So I tried out the I Write Like site using the first couple of paragraphs from my last novel:
Robert Davies tried to log onto FuckedCompany.com, and he could not, and he knew he was fucked.
The chair squeaked as he leaned back. He double-checked the URL in the browser’s address bar; it was correct. He pursed his lips and typed the URL again. Again, Microsoft Internet Explorer showed him its regular, unhelpful, the-page-cannot-be-displayed screen. It suggested he might want to check his browser settings.
Robert typed in www.nTropics.com, the address of the Web servers sitting in the large, bomb-shelter safe room in the basement. His company’s site popped up, with its neo-Aztec cursive logo and gold bar icon. He typed Instapundit.com, and the popular blog loaded. His Internet connection was indeed active. But when he tried to get to FuckedCompany.com again, the same.
The first time was an accident, the second time coincidence, and the third time, one of his college professors said, was a pattern. This was the other shoe, and the axe was going to fall. He wanted to be sure, so he went looking for Daryl.
Daryl was the company guru. Whenever a new employee at nTropics.com needed some help with his or her workstation, that person went to the two network administrators in the unlit office that probably was a supply closet before nTropics took over the building. Those who had more than six months’ experience, few as they seemed to be, would go to the same guy the certs-from-a-book weenies did: Daryl Simon. So Robert made his way up a half flight of stairs into the Customer Support Room.
I Write Like said:
I didn’t like that answer, so I tried with the next block of text:
Daryl studied his computer screen. His visibility, and the high level of background noise imposed by fourteen other technical service reps all in open cubes, didn’t bother him. When Robert got close enough, he saw Daryl was reading some system board review, dazzled and probably slightly intoxicated by the speed of the front side bus and the RAID capabilities.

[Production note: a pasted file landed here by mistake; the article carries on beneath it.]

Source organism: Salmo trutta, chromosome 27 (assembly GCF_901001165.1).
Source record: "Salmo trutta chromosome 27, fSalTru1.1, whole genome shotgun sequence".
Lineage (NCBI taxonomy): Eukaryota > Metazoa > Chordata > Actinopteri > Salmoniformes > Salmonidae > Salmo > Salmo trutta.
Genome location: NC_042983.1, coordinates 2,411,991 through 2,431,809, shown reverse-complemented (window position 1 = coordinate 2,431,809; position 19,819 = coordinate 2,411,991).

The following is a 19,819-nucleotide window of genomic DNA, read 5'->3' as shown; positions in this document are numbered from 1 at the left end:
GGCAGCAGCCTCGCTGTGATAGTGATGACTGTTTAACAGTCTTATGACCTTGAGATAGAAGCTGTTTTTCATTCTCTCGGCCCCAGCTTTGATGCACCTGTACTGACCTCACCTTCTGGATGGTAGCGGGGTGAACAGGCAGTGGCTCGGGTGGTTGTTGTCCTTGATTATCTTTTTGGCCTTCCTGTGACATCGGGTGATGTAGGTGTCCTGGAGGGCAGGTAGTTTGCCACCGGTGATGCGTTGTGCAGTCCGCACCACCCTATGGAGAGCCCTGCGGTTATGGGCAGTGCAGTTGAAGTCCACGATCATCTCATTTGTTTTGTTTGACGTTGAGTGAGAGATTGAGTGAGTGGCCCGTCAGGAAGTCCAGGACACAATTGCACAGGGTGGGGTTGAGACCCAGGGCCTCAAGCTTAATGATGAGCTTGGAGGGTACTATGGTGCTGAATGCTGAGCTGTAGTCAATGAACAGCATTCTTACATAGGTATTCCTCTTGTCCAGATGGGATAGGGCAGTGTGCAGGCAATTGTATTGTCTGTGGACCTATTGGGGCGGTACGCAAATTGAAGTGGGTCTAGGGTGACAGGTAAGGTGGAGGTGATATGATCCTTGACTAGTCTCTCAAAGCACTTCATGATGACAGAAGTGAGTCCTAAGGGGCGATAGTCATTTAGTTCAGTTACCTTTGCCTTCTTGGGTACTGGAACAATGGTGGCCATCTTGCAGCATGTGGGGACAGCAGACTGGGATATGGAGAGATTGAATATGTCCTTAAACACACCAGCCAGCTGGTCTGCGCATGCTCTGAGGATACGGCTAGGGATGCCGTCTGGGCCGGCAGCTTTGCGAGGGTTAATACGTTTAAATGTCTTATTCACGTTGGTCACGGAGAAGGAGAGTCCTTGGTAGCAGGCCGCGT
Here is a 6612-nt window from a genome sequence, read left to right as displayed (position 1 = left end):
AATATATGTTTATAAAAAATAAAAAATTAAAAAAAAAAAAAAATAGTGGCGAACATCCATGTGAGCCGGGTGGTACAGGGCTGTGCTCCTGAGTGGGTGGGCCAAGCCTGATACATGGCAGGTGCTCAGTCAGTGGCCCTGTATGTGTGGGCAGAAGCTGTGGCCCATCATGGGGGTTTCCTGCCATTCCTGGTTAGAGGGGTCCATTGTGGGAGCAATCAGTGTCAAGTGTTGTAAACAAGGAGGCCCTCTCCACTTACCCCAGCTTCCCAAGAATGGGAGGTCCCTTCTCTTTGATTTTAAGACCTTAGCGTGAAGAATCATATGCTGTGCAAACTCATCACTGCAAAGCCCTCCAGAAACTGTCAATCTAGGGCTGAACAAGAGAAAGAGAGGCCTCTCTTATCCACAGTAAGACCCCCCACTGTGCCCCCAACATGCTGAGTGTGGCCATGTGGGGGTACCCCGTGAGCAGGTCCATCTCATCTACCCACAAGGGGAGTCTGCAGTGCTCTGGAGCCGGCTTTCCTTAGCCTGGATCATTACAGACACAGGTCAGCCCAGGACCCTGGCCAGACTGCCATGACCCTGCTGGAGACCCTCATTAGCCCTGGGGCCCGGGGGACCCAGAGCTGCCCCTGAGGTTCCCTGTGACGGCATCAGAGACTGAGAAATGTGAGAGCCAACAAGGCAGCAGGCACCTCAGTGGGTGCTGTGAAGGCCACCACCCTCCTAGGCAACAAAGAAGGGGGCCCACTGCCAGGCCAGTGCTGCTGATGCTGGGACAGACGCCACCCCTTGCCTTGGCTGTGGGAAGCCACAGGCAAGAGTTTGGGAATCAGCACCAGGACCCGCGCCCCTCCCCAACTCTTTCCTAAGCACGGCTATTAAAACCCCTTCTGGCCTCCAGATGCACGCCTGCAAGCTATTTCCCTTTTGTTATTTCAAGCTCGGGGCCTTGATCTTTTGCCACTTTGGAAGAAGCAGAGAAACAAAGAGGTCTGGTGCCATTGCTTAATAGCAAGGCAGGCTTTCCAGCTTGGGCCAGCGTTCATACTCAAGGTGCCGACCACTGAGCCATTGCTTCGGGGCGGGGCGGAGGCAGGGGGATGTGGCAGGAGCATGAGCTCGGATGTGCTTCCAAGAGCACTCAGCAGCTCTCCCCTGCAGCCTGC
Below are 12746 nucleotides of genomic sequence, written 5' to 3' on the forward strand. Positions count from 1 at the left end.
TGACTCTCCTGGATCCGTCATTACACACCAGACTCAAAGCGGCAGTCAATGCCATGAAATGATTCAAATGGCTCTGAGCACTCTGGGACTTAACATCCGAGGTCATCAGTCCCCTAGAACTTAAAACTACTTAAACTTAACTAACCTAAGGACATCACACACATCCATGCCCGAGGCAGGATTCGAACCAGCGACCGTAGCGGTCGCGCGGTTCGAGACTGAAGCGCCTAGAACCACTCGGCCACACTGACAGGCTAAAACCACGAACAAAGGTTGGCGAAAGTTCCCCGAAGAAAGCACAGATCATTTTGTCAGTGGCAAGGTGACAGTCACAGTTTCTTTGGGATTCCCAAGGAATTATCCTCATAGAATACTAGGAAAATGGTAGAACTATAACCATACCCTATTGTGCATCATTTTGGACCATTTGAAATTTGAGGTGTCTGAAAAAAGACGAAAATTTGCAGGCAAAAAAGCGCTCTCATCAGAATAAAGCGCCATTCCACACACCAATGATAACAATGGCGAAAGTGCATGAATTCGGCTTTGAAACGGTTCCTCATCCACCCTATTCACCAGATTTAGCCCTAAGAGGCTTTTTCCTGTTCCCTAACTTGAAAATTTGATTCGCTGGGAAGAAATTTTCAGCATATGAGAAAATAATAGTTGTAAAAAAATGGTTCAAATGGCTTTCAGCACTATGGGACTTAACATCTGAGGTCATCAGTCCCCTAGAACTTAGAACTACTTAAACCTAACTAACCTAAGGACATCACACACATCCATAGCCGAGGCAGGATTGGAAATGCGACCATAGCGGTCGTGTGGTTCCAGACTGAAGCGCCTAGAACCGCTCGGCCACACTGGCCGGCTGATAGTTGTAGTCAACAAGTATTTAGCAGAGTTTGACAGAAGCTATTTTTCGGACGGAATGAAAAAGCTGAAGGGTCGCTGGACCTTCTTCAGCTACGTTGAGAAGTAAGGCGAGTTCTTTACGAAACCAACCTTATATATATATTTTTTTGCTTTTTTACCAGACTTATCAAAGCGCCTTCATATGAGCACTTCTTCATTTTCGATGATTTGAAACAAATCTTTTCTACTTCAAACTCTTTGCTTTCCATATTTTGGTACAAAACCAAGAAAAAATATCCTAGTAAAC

“Ahem,” Robert mentioned after standing for a moment at the edge of the half wall, just over Daryl’s shoulder and conveniently noticeable for anyone, probably, but Daryl.
“What’s up, Robert?” Daryl said.
Robert dropped his voice. “I can’t get to F Company.”
Robert hated to say it, so he hissed, instead. “I can’t get to FuckedCompany.com!”
“You kick your Cat5 out?”
“No, I haven’t lost connectivity, I just can’t get to the site. That means they’re blocking us, and that means we’re going out of business.”
“What’s up, guys?” Kevin Horton appeared and asked.
“Robert can’t get to Fucked Company, so we’re all fired.” Daryl tapped on his keyword.
“What’s Fucked Company?” Kevin said.
“The Dot-Com Deadpool,” Robert said.
“It’s a rumors site,” Daryl said. “When a company’s thinking about layoffs, someone drops Fucked Company an e-mail and the guy puts it up on the Web. A lot of times he’s got actual e-mails and whatnot. Mildly amusing.”
“As long as you’re not on it,” Robert said.
“If you can’t get to the Web site, why don’t you just can the net admins, Robert? Why do we all have to pay for their incompetence?” Kevin rubbed his cheek with the arm he was leaning on. Elbow up, he looked foolish instead of nonchalant, Robert thought, but Robert’s idea of nonchalance tended to parade rest. Hands behind the back in a non-threatening way. Kevin liked to repose like that, in his Dockers and collared shirts, dressed in business casual to rank him somewhere above the casual information technology rabble. He probably stuffed a sock down his trousers, too.
I Write Like said:
I don’t like that answer, either.
I’m giving up. There’s no telling how long it would take me to find a snippet that I Write Like would tell me the answer I am looking for (Ernest Hemingway).
But if my writing style varies that widely from one page to the next, I don’t question myself: I question I Write Like.